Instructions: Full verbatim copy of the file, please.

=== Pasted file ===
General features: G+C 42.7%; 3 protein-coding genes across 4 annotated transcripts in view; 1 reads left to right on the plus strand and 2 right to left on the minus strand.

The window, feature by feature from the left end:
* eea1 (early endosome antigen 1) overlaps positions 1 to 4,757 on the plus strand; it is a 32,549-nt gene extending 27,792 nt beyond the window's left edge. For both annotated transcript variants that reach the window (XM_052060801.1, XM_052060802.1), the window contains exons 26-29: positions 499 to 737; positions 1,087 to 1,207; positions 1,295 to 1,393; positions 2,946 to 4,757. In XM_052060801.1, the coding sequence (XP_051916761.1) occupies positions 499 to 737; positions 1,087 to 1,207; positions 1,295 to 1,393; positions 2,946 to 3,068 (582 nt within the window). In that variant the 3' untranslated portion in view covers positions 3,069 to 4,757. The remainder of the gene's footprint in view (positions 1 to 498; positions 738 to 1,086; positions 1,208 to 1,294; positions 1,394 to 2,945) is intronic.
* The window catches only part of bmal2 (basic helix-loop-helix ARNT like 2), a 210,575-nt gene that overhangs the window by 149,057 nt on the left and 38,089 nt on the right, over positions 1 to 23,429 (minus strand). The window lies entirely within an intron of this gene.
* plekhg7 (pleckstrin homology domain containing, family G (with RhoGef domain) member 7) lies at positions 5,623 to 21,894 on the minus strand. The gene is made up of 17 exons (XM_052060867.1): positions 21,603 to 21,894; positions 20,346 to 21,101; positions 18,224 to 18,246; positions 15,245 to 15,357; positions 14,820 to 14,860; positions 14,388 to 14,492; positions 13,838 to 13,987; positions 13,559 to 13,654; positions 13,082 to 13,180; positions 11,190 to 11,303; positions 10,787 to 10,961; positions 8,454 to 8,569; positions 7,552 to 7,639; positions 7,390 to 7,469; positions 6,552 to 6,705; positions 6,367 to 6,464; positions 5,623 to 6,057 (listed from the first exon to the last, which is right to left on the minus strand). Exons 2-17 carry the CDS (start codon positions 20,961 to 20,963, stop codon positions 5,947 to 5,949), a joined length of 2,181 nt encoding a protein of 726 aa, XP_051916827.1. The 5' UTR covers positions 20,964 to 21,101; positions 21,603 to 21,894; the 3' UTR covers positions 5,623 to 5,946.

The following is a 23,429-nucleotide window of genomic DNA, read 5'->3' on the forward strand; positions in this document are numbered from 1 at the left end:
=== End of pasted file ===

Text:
General features: G+C 42.7%; 3 protein-coding genes across 4 annotated transcripts in view; 1 reads left to right on the plus strand and 2 right to left on the minus strand.

The window, feature by feature from the left end:
* eea1 (early endosome antigen 1) overlaps positions 1 to 4,757 on the plus strand; it is a 32,549-nt gene extending 27,792 nt beyond the window's left edge. For both annotated transcript variants that reach the window (XM_052060801.1, XM_052060802.1), the window contains exons 26-29: positions 499 to 737; positions 1,087 to 1,207; positions 1,295 to 1,393; positions 2,946 to 4,757. In XM_052060801.1, the coding sequence (XP_051916761.1) occupies positions 499 to 737; positions 1,087 to 1,207; positions 1,295 to 1,393; positions 2,946 to 3,068 (582 nt within the window). In that variant the 3' untranslated portion in view covers positions 3,069 to 4,757. The remainder of the gene's footprint in view (positions 1 to 498; positions 738 to 1,086; positions 1,208 to 1,294; positions 1,394 to 2,945) is intronic.
* The window catches only part of bmal2 (basic helix-loop-helix ARNT like 2), a 210,575-nt gene that overhangs the window by 149,057 nt on the left and 38,089 nt on the right, over positions 1 to 23,429 (minus strand). The window lies entirely within an intron of this gene.
* plekhg7 (pleckstrin homology domain containing, family G (with RhoGef domain) member 7) lies at positions 5,623 to 21,894 on the minus strand. The gene is made up of 17 exons (XM_052060867.1): positions 21,603 to 21,894; positions 20,346 to 21,101; positions 18,224 to 18,246; positions 15,245 to 15,357; positions 14,820 to 14,860; positions 14,388 to 14,492; positions 13,838 to 13,987; positions 13,559 to 13,654; positions 13,082 to 13,180; positions 11,190 to 11,303; positions 10,787 to 10,961; positions 8,454 to 8,569; positions 7,552 to 7,639; positions 7,390 to 7,469; positions 6,552 to 6,705; positions 6,367 to 6,464; positions 5,623 to 6,057 (listed from the first exon to the last, which is right to left on the minus strand). Exons 2-17 carry the CDS (start codon positions 20,961 to 20,963, stop codon positions 5,947 to 5,949), a joined length of 2,181 nt encoding a protein of 726 aa, XP_051916827.1. The 5' UTR covers positions 20,964 to 21,101; positions 21,603 to 21,894; the 3' UTR covers positions 5,623 to 5,946.

The following is a 23,429-nucleotide window of genomic DNA, read 5'->3' on the forward strand; positions in this document are numbered from 1 at the left end: